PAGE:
Why Leashing is Bad for Junglers and Botlaners in League of Legends

In the world of League of Legends (LoL), the decision to leash or not to leash for your jungler has been a topic of debate for years. While it may seem like a small gesture of teamwork, leashing can actually have significant negative consequences for both junglers and botlaners. In this blog post, we’ll explore the reasons why leashing is bad in most cases and how it can put your team at a disadvantage.

First and foremost, it’s important to understand that Riot Games has made significant changes to the jungle camps, reducing the damage dealt by non-jungle item holders. This means that leashing is no longer as effective as it was in previous seasons. Most junglers can now start alone and finish their full clear with 100% health, regardless of whether they receive a leash or not.

One of the main drawbacks of leashing is that it reveals your jungler’s starting position to the enemy team. This information allows skilled opponents to track your jungler’s pathing more easily, setting up counter-ganks or adjusting their wave management to avoid ganks. By leashing, you’re essentially giving away valuable information that can be used against your team.

For botlaners, leashing can be particularly detrimental to their laning phase. When you leash, you arrive in lane later than your opponents, putting you at an immediate disadvantage. Smart enemy botlaners can capitalize on this by denying you experience, setting up slow pushes, or gaining priority in the lane. This allows them to dictate the pace of the game, invade your jungler, set up vision, or roam to other lanes. In essence, by leashing, you’re giving your opponents the upper hand and making it harder for yourself to succeed in lane.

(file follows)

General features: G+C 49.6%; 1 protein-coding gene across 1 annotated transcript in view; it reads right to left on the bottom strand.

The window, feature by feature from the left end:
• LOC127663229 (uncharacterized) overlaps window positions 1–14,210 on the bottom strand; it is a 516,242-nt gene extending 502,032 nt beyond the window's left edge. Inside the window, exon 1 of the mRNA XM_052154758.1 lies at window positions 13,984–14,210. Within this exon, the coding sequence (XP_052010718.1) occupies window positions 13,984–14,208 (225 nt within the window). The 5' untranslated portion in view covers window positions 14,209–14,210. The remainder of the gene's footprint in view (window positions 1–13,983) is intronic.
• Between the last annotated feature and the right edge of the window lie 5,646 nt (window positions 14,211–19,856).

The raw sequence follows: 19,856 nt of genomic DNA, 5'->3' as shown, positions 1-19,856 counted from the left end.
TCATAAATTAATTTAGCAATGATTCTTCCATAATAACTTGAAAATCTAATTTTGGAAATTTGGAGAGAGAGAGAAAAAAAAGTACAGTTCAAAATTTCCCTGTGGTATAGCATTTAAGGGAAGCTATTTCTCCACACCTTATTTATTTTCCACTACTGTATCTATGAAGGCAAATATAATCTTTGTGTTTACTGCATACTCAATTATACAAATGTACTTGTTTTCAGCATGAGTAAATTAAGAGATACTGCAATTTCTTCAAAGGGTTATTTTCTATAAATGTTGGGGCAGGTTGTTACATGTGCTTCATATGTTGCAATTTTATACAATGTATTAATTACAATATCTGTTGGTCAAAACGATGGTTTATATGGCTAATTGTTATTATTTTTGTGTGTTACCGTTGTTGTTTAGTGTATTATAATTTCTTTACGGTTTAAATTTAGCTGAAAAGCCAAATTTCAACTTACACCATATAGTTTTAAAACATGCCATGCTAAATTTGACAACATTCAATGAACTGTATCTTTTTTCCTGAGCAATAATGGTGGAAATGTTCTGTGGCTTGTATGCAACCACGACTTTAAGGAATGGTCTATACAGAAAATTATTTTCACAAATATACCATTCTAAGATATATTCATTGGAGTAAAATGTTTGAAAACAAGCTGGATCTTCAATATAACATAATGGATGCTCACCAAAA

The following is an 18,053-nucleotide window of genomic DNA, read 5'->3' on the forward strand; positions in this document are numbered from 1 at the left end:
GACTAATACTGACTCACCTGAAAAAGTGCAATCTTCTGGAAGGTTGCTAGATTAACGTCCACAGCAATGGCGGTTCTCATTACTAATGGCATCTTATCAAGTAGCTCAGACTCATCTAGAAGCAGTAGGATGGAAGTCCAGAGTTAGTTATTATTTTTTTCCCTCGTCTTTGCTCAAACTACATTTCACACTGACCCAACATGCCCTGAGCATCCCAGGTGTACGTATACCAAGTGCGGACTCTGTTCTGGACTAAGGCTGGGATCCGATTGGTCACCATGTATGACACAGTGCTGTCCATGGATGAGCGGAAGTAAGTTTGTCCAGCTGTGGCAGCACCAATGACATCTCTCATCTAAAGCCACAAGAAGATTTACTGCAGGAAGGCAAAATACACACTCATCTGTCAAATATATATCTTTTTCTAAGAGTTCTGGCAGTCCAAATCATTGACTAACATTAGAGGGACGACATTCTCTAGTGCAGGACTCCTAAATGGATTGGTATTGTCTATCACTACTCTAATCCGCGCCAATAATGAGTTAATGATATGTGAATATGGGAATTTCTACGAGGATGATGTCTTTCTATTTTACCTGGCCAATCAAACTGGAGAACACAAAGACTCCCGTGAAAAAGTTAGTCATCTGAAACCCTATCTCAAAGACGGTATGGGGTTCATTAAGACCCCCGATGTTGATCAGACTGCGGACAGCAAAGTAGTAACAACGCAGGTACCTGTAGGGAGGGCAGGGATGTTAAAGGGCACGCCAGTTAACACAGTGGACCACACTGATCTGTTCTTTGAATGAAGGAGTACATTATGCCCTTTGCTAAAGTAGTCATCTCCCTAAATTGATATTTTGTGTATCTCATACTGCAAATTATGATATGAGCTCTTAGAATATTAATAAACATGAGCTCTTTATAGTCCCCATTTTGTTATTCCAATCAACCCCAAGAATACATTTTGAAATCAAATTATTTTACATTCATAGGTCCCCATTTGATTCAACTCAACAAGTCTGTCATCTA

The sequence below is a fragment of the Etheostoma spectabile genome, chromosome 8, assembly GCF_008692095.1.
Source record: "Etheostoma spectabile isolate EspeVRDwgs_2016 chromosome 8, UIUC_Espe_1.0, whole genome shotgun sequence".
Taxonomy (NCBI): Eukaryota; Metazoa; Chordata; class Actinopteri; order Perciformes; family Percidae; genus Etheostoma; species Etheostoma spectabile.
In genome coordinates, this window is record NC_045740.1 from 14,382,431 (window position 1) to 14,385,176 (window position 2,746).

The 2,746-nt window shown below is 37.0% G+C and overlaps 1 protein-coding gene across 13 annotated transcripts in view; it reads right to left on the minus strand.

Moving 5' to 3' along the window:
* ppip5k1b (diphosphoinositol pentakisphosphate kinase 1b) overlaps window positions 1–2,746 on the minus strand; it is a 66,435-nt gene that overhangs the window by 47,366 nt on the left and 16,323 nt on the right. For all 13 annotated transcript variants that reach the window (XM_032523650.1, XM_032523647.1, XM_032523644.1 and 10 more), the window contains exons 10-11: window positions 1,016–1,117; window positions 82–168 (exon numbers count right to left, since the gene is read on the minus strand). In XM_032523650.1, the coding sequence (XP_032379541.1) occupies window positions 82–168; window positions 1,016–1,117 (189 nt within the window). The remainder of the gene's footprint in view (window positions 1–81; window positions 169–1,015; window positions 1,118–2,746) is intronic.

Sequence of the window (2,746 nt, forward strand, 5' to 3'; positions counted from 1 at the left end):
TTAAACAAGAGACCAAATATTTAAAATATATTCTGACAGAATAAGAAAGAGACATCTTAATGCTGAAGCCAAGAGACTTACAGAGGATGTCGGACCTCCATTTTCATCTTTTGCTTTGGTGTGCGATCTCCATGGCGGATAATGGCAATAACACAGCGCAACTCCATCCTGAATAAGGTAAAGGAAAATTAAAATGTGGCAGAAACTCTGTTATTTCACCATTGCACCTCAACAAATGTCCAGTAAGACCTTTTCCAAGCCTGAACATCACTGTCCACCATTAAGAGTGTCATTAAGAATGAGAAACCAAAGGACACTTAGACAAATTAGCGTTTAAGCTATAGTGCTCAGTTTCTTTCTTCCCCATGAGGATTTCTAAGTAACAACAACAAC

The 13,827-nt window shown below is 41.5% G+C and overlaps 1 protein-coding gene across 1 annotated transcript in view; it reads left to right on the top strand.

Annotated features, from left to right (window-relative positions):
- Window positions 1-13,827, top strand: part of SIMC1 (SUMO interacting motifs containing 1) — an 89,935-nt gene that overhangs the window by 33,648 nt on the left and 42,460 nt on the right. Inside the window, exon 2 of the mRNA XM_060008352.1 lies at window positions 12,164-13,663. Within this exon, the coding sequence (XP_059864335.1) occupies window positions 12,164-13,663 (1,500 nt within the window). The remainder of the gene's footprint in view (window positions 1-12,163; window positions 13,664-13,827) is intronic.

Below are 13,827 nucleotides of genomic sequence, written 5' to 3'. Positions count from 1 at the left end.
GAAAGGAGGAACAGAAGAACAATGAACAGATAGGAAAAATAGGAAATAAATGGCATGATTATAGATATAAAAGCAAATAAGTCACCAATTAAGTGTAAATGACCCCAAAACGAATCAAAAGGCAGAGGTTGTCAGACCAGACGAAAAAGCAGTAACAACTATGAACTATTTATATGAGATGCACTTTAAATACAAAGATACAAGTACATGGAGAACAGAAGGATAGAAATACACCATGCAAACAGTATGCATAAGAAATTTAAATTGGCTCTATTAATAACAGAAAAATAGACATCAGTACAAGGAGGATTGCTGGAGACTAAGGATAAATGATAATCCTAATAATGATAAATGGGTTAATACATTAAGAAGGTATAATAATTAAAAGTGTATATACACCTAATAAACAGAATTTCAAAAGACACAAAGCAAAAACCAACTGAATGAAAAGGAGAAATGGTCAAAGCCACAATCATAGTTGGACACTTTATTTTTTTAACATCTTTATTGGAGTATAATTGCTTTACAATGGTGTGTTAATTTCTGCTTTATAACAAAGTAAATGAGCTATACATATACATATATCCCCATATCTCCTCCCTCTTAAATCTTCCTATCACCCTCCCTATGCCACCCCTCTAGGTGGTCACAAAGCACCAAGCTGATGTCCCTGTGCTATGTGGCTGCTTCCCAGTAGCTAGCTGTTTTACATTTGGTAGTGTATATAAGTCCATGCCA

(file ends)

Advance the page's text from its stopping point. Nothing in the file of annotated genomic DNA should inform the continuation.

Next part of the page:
Moreover, leashing makes you vulnerable to cheese strategies. For example, if you’re playing against a Karma and Ezreal botlane and you leash, Karma can sit in the first bush and hit you with a Mantra Q as soon as you enter lane, taking away a significant portion of your health. The normal counterplay to this is to walk with the minion wave to block the Mantra Q, but if you’ve leashed, you’ll be late to the lane and unable to do so.

It’s time for players to realize that leashing is an outdated practice that can hinder your team’s success. While some junglers in lower elos may get upset if you don’t leash, it’s important to prioritize your own laning phase and overall game plan. Satisfying a jungler’s ego won’t necessarily translate to winning more games. If a jungler gets mad at you for not leashing, it’s likely that they don’t fully understand the current state of jungling and how to adapt to the changes.

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In final words, leashing is bad for both junglers and botlaners in the vast majority of cases. It provides little benefit to the jungler while putting the botlane at a significant disadvantage. By not leashing, you can maintain the element of surprise, secure priority in your lane, and avoid falling victim to cheese strategies. As a player, it’s important to stay informed about the meta and make decisions that will give your team the best chance of success, even if it means going against outdated conventions.